Does the Chevy VOLT have a future?
August 19, 2009
I read with interest your 8/12 account by Martin Zimmerman of Tribune Newspapers about the Chevy Volt plug-in electric car due in showrooms late next year, which would have the highest efficiency rating of any car at 230 MPG in city driving: GM delivers a jolt with Volt.
Four times more fuel-efficient than the Toyota Prius hybrid, the Volt would cost almost twice as much at $40,000.
Will the cost of the Chevy Volt deter Americans from buying the car in 2010 given its limited mileage before the battery pack needs recharging? A fully powered battery pack will take the car 40 miles, after which a small gas-powered engine will kick in to provide another 260 miles — a total range of 300 miles – at which time the car battery will require another 8-hour charging period.
Although the idea of an electric car sounds inviting, there are some other considerations. Foremost among them is where does electricity come from? Electric cars do require electricity to charge their batteries. Presently coal burning plants produce much of this nation’s electricity.
Also to be considered is that lithium-ion batteries are very expensive and require replacement after a few years. Then there is the storage problem after the lithium-ion batteries are replaced because of the chemical toxins found in them. What to do with them? Yucca Mountain is now off limits to store spent nuclear fuel rods.
And why are plug in cars being encouraged? It is all based on the theory that man is causing the world’s temperature to rise.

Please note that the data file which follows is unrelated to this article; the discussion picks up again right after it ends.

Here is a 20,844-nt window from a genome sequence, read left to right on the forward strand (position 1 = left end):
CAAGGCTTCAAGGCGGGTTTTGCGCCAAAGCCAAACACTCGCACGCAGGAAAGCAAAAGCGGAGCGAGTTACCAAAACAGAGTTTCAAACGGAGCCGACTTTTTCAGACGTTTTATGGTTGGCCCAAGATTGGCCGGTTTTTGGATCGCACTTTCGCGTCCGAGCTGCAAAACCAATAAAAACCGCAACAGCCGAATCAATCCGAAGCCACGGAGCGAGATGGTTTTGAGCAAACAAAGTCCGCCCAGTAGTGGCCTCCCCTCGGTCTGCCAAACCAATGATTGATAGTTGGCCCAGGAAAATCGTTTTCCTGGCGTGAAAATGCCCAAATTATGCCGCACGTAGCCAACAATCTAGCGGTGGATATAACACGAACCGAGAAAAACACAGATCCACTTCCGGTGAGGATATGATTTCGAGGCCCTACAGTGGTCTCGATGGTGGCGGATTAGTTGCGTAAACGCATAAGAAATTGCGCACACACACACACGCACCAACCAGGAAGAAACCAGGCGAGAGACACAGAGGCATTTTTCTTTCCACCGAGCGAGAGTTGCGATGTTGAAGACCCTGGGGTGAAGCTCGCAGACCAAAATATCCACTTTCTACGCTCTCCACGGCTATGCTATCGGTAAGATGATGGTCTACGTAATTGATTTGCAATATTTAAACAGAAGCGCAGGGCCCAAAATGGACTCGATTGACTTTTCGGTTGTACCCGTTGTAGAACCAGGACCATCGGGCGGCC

There is no lack of information about the hoax that is global warming. It is fact that the earth has not gotten warmer during the last ten years. Regarding July 2009 temperature for the contiguous United States, NOAA (National Climatic Data Center) reported average July temperatures of 0.8 degrees F below the 20th century average based on records going back to 1895.
With the present aversion to nuclear power and oil — which this nation has plenty of — future years might see a shortage of electricity with regular period of blackout making electric cars inoperable at such times. If electric cars do represent the wave of the future, let’s make sure that this nation’s energy needs are sufficient by drilling for oil and building new nuclear power plants.
Solar and wind are poor substitutes for the real thing! There would be little interest in investing in either without the huge subsidies offered by state and federal governments to encourage the development of wind and solar energy